Consequentialism: Hedonism, Egoism, Utilitarianism

Means and Ends Based Ethics:

  • Consequentialism​
  • Duty Ethics or Deontological Ethics​

Hedonism:

  • Carvaka and Epicurus​
  • Hedonism; Materialism; Epicureanism​
  • Eat, Drink and Be Merry​

Epicurus and Ethics: https://www.youtube.com/watch?v=7R6BYr0nMP8​


Psychological & Modern Hedonism…​

Psychological Hedonism: ​
Ultimate object of desire is pleasure.​

Michel Onfray: Ethical Hedonism: ​Ethical hedonism is defined as “an introspective attitude to life based on taking pleasure yourself and pleasuring others, without harming yourself or anyone else.”​

Egoism:Self interest is the foundation of morality​.

1. Psychological
2. Ethical
3. Rational

Paradox of Hedonism or Pleasure Paradox:

Peter Singer: https://www.youtube.com/watch?v=Vfkcg05_uUg​
Henry Sidgwick: ​
Deliberately seeking out pleasure can be self-defeating. Pleasure is always a by-product of an activity.​

Activity: Where does Ethics come from:

  • God and Religion
  • A rational moral cost-benefit analysis of actions and their effects
  • The example of good human beings
  • Political Power
  • Human Conscience and Intuition

Utilitarianism:

“Of all the things a person might do at any given moment, the morally right action is the one with the best overall consequences.” ​

Proponents: Bentham; Stuart Mill; Henry Sidgwick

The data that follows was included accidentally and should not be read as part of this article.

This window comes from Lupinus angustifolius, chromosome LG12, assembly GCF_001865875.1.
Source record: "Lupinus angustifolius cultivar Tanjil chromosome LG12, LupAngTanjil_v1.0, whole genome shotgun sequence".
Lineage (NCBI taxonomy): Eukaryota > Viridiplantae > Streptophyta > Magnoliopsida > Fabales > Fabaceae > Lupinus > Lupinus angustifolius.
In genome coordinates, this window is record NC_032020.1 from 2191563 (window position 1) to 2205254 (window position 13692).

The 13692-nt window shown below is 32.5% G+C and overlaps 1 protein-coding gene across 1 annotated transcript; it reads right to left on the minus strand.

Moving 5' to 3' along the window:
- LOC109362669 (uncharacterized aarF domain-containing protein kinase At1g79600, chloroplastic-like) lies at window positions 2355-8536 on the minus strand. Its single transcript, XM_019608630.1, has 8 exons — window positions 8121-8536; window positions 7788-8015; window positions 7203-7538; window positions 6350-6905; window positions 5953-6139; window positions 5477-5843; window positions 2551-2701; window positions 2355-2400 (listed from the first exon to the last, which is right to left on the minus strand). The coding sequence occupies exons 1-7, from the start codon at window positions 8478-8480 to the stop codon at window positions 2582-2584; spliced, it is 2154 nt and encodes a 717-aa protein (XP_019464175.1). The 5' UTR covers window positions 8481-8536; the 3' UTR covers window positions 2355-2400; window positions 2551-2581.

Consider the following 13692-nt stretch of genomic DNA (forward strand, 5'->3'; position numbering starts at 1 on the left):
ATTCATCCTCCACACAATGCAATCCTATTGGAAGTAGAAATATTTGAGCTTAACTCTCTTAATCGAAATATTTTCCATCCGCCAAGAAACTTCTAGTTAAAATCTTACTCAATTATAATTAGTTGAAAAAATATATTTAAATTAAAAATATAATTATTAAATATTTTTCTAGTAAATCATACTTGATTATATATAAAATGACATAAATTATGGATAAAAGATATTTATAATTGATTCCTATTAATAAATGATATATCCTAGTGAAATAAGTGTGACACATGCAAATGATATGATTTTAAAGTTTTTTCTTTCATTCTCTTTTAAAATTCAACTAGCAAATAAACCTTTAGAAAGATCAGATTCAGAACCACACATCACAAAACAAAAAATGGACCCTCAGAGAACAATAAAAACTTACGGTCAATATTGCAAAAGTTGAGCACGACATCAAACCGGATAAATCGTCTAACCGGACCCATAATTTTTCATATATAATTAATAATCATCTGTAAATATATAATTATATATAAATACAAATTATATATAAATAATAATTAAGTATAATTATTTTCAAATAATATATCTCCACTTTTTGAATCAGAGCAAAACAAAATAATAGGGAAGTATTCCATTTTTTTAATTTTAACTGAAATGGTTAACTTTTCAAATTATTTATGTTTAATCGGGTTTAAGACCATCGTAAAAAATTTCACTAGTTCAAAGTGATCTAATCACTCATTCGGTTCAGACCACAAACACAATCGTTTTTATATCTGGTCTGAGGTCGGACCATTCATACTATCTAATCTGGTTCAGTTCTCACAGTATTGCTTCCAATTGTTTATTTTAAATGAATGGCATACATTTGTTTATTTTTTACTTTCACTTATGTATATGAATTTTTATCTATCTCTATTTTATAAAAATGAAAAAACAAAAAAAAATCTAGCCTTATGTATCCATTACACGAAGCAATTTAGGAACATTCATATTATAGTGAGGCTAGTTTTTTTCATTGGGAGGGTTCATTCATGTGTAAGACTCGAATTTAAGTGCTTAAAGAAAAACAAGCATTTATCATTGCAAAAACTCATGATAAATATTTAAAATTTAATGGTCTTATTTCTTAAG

Focuses on: Maximum good for maximum people;
Maximum happiness for maximum people.

Act Utilitarianism:

​A particular action is morally good only if it produces more overall good than any alternative action. ​

Act Utilitarianism/Act Consequentialism: Problems

  • Each act requires prior assessment and research leading to delayed response ​
  • All judgments are not alike​
  • Intended and real consequences​ cannot be mapped each time
  • Possibility of manipulation​
  • Gives too much autonomy to individuals

Rule Utilitarianism:

  • Whether acts are good or bad depends on moral rules.
  • Moral rules are chosen solely on the basis of their consequences. ​
  • An action is morally right if and only if it does not violate the set of rules of behaviour whose general acceptance in the community would have the best consequences–that is, at least as good as any rival set of rules or no rules at all. ​

Consequentialism: Criticism

  • Possibilities of difference between Intended utility and actually resultant utility
  • Future consequences are difficult to predict.
  • Measuring and comparing the ‘goodness’ of consequences is very difficult​.
  • It is easy to bias in favour of particular groups.
  • ​It ignores things we regard as ethically relevant​.
  • It doesn’t take account of the ‘fairness’ of the result.
  • It may go against the idea of democracy​.
  • It is may go against the idea of Human Rights​.
  • Utility means a different thing for different people.

Deontological Ethics/Duty Ethics:Immanuel Kant and Bhagavad Gita – click to continue…